The Best Time Plant Cucumbers Wherever You Live

Crunchy texture and cool, sweet flavor rank cucumbers among the most popular summer-garden crops. Planting your cukes at the right time can be difference between an abundant, tasty harvest and none at all.


A Matter of Degrees

Whether you’re transplanting started cucumber plantsorsowing seeds directly in the garden, your soil’s temperature is the key to success. The warmer the soil, the less time it takes for new growth or baby seedlings to appear. Use these guidelines for seed germination:

  • Seeds in 80°F to 90°F (26.6°C to 32.2°C) soil take from 3 to 10 days to germinate.
  • Seeds in 65°F (18.3°C) to 80°F (26.6°C to 26.6°C) soil take more 10 days to germinate.

How to Measure the Soil Temperature

An inexpensive soil thermometer from your home and garden store will remove the guesswork from knowing when to plant cucumbers. Look for a glass bulb model with a sturdy, corrosion-resistant metal probe. To take the temperature:

  • Test the morning and late-afternoon temps for several consecutive days.
    Loosen the soil with a screwdriver before inserting the probe to the depth recommended on your seed packet. If you’re transplanting started cukes, insert it to the depth of their pots.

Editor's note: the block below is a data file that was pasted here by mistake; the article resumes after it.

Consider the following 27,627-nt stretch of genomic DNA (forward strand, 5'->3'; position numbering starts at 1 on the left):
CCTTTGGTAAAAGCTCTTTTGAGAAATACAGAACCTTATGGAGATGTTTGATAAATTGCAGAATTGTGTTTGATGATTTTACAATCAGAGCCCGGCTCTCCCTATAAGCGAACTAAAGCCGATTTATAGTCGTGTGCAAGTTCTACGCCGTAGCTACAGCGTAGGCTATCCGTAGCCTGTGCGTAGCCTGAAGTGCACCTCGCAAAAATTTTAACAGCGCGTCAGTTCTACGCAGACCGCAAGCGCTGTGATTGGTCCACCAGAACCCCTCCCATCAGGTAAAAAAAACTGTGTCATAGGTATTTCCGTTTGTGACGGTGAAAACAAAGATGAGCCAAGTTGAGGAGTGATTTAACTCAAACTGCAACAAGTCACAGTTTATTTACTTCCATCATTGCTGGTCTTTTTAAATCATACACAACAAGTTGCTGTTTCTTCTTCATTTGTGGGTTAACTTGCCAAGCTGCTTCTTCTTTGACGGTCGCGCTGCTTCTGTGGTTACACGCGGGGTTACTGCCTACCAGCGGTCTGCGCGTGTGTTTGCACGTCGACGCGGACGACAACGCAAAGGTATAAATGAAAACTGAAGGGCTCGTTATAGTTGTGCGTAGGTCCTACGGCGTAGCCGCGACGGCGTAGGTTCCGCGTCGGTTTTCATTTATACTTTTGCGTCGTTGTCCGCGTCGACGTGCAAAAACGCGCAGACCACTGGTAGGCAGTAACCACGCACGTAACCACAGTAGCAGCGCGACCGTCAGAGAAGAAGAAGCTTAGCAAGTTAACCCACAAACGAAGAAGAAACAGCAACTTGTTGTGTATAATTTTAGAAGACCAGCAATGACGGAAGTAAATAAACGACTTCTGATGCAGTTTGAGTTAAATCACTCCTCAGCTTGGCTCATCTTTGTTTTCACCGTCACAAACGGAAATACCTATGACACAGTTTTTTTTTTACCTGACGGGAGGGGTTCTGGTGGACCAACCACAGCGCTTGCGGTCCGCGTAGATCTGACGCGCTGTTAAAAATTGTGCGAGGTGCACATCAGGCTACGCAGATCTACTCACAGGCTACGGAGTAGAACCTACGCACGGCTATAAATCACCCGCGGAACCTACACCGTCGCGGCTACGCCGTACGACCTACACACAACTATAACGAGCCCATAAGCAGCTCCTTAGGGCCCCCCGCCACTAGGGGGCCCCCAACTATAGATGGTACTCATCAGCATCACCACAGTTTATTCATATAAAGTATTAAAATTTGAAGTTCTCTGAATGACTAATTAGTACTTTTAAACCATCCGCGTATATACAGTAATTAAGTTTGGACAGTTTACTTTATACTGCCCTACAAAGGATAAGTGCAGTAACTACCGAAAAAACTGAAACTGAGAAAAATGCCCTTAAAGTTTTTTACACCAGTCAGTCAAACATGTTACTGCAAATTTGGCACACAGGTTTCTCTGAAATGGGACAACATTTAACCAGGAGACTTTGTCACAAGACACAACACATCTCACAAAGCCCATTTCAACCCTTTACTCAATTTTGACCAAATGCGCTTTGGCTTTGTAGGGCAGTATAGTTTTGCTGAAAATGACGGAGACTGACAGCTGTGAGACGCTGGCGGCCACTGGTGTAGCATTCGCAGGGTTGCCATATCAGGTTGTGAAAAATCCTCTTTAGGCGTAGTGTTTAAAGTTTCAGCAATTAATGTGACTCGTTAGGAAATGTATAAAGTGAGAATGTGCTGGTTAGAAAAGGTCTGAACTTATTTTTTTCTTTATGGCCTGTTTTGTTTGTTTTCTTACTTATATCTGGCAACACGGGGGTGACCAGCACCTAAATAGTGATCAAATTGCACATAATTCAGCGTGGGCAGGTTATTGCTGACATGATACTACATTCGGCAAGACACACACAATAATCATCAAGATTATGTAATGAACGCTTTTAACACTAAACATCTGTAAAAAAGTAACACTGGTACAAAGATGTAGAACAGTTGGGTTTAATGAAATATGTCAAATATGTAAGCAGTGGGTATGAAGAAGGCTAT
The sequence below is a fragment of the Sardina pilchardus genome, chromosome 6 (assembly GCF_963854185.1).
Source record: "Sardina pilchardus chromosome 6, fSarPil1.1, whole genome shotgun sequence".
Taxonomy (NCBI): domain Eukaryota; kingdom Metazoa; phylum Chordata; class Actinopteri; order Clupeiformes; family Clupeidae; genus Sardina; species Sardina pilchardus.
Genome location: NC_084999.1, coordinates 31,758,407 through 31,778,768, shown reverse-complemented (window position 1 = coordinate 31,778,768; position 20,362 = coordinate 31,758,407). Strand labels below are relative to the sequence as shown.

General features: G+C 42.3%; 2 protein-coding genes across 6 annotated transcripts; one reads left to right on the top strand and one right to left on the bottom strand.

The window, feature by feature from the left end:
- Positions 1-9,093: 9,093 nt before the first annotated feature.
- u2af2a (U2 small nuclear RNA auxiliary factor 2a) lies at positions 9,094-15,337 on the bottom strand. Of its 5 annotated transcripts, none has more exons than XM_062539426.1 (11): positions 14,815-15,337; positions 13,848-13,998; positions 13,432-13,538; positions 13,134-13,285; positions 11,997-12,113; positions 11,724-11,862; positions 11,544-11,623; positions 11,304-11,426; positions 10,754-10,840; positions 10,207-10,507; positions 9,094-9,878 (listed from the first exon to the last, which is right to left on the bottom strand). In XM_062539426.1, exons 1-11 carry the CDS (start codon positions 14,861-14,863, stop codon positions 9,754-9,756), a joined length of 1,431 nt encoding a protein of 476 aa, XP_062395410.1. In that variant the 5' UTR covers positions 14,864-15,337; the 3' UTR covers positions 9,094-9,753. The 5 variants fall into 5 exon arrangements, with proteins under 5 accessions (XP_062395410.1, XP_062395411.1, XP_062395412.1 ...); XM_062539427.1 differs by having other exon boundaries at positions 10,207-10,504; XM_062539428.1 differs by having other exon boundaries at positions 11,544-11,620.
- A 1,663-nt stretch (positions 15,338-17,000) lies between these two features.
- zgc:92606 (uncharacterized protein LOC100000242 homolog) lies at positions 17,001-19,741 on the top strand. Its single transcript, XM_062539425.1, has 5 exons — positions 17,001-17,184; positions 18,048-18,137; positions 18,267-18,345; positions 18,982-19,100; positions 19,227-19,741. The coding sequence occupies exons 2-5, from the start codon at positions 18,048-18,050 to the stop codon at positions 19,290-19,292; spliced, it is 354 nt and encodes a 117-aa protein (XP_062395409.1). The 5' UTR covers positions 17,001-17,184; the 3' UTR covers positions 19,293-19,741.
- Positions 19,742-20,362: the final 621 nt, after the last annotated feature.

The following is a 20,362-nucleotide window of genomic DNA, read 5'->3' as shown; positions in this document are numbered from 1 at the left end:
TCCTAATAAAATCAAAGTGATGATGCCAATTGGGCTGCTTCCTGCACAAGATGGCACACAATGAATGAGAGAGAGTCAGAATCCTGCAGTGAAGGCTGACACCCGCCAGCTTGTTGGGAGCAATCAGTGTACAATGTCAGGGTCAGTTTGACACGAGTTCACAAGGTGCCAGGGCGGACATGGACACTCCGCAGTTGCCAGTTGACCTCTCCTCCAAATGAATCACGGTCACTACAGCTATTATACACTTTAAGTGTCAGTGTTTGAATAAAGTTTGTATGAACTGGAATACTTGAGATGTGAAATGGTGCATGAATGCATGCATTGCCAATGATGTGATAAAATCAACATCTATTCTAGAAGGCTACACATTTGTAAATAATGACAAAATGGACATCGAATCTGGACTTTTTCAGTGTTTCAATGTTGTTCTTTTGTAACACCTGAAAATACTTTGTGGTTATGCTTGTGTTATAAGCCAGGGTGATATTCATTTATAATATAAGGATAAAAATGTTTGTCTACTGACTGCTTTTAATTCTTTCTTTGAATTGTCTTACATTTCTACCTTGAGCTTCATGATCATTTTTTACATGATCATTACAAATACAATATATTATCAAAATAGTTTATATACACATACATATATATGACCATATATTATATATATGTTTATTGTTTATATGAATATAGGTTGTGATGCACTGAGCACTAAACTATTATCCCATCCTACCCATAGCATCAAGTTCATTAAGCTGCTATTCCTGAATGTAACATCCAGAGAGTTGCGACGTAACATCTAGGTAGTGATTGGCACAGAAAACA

• Leave the thermometer in the soil as long as the manufacturer recommends before recording the temperature. Shade the exposed portion from the sun with your hand.
  • Wipe the thermometer down with a clean cloth after each reading to prolong its life.
  • Wait to plant until your two daily readings consistently average above 65°F (18.3°C).

Expert gardener’s tip: Skipping the soil temperature test and simply waiting until one month after your last expected spring frost date to plant isn’t advisable. A surprise late frost can decimate baby cukes, leaving you with replanting and a delayed harvest.

Getting an Early Start on Soil Warming

Every day your soil remains too cold to plant means one fewer day your cukes can be growing. Speed the warming process with pre-planting techniques that also produce a more vigorous, flavorful harvest:

Enrich Your Soil with Organic Material

As soon as your ground is workable, improve it with plenty of organic compost and fertilizer . Because they’re darker than the soil, they’ll absorb heat more quickly. They also generate heat while breaking down into nutrients that will get your cukes off to a great start.

Use Raised Beds

Raised beds angled toward the noontime sun speed warming with faster drainage and maximum sun exposure.

Warm Your Beds with Plastic

A layer of clear or black plastic sheeting does wonders for drying out soil wet from early spring rain or melting snow, and the soil warms more quickly when it’s dry. Be sure to anchor the plastic’s edges with soil or rocks for wind protection.